Hopkins One can always tell when he is approaching a group of runners preparing for a training run or a race. Runners everywhere are bent over trying to touch their toes, jogging slowly or leaning up against a stationary object trying to stretch their hamstrings. While others arc preoccupied with strutting the latest in running wear, shoes with blinking lights, leopard skin lycra and heart monitors (Personally, I was more impressed by Bill Shrader and his soda bottles strapped to his body with old neckties) an important element missing in all of this is the ―spiritual‖ or emotional preparation for the run or race. With the loss of Mike Kelly this past year and because of the caring I have received from Dick Vincent and Jon Powell lately, I have thought about our runs together. Dick and I lived together on North Street in Catskill in the mid-70‘s. The front door always had runners passing out of it on their way to runs on Hamburg or Cauterskill
Roads. These runs included Dick, Jon, Mike, Bobby Kittel, Dave Landry, Bill Hobbs, Ken Hull, myself and many others, who wish not to be identified. Anyway, back to the ―spiritual‖ element of the warm up.
We listened to a lot of music, often Dick strumming and singing, but we became
attached to one song in particular. At the time we thought of it as ―The Club Song!!‖ The song is ―Sunday Morning Sunshine‖ by Harry Chapin. The first line: ―I came into town with a knapsack on my shoulder and a pocket full of stories that I just had to tell.‖ As I look back on us, doing perhaps the first Karaoke, I can recall the laughter, the enthusiasm, the caring we had for one another. When the song ended, usually after five or six playings, we would be out the door on a run. That was 25 years ago and yet the meaning behind those moments has not escaped me. Whether we acknowledge it or not, we have realized one of the gifts we were given as runners. We can run with the wind, dash through a montage of red, yellow andorange Autumn leaves, chase our shadows by moon-light or chat with a friend along the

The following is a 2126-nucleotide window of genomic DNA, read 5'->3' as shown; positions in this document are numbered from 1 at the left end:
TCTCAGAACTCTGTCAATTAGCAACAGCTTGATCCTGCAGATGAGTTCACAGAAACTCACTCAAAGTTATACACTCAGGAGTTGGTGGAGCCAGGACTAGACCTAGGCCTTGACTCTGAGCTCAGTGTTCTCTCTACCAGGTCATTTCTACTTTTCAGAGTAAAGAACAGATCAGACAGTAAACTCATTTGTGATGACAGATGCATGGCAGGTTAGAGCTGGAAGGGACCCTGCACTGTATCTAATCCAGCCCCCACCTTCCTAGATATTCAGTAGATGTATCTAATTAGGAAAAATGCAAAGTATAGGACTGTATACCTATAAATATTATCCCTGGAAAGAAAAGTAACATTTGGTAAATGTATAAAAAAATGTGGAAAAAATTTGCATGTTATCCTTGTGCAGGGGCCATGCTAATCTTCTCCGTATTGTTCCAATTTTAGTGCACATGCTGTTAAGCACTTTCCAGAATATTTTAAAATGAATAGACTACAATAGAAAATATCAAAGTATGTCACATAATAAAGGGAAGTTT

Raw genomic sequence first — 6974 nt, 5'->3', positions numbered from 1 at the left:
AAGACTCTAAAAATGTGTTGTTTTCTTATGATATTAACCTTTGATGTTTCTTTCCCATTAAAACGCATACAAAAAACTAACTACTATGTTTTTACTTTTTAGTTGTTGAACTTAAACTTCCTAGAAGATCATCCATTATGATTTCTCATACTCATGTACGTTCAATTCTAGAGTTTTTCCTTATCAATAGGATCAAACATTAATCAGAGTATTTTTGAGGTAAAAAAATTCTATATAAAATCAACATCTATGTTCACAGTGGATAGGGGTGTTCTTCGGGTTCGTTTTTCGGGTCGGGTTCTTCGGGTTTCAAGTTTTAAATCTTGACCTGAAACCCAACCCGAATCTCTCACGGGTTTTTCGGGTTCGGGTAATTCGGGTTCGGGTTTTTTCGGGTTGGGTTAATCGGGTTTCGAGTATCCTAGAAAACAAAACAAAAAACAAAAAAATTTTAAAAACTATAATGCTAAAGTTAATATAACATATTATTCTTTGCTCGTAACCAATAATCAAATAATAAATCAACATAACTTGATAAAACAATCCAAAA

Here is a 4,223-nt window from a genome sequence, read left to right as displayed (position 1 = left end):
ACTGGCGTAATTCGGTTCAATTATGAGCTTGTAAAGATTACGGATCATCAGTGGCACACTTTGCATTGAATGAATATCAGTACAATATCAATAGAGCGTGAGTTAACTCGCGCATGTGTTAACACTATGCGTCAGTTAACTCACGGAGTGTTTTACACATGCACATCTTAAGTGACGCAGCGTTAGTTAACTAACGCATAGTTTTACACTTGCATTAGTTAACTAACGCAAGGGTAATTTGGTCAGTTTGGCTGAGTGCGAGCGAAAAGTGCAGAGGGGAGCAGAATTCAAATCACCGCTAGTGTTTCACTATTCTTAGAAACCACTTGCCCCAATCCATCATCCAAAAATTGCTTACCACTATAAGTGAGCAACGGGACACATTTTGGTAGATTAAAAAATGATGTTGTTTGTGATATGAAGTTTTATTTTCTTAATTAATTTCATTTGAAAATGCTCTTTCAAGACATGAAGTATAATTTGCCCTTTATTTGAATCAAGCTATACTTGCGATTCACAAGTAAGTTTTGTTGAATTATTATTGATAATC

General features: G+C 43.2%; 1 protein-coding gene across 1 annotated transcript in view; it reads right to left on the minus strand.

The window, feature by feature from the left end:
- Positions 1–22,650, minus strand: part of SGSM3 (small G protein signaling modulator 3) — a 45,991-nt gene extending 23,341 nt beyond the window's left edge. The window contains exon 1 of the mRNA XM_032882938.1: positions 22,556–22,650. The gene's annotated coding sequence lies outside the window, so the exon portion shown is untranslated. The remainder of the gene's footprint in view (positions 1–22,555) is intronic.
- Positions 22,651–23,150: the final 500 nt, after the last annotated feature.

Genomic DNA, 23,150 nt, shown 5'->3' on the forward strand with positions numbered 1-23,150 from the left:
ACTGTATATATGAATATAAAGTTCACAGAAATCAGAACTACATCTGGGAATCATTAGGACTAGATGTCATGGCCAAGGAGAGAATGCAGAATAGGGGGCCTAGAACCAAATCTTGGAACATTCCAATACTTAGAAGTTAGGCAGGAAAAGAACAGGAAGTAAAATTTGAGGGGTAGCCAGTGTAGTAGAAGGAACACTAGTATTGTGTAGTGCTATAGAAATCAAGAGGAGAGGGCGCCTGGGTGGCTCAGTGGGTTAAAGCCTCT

way. At its best, running offers everyone the opportunity to tell their ―pocketful of stories.‖ It is almost impossible to run with someone and not learn something about him along the way; that cannot be said of most sporting endeavors. If you get the chance to listen to Harry Chapin‘s ―Sunday Morning Sunshine,‖ do so; but more importantly, listen to the stories that come out of the pockets of those around you. The motto of the Club Is ―Run for Fun.‖ This feeling was the overriding feeling of the five members who in 1976 traveled to Annapolis, Maryland to compete in the National AAU Cross Country Championship. The team was made up of Bobby Kittel, Charlie Bevier, Kenny Hull, Jon Powell, and myselt Other than seeing three young women dancing nude in a VW bus that passed us on the Thruway, the ride down was uneventful. Our rooms at the motel were next to Amby Burfoot, winner of the Boston Marathon. He happened to be leaving for a run at the same time we were, and we agreed to let him run
with us. Again, there were ―stories,‖ and we enjoyed the opportunity to share with him. The race, a 10K, was held on a gently rolling golf course. We were attired in our new brown, yellow, and orange racing singlets, which had ONTEORA sewn across the front. We may not have been the fastest on that day, but we were among the best dressed. Teams were assigned about a 4‘ x 6‘ rectangle along the starting line. We were in the second row of rectangles, with the rectangle in front of us assigned to the Greater Boston Track Cub—meaning Bill Rodgers and Alberto Salazar. The gun went off, and we were soon separated from one another. I remember the loud speaker calling out the time of the lead runner at the mile mark, 4:17! I ran 4:55 and was losing ground. It was exciting, though. We finished in front of just two teams, the Albany Track C1ub and the team representing Native Americans. The run was significant to the Club in that it stood for the fact that as a club we would compete beyond the local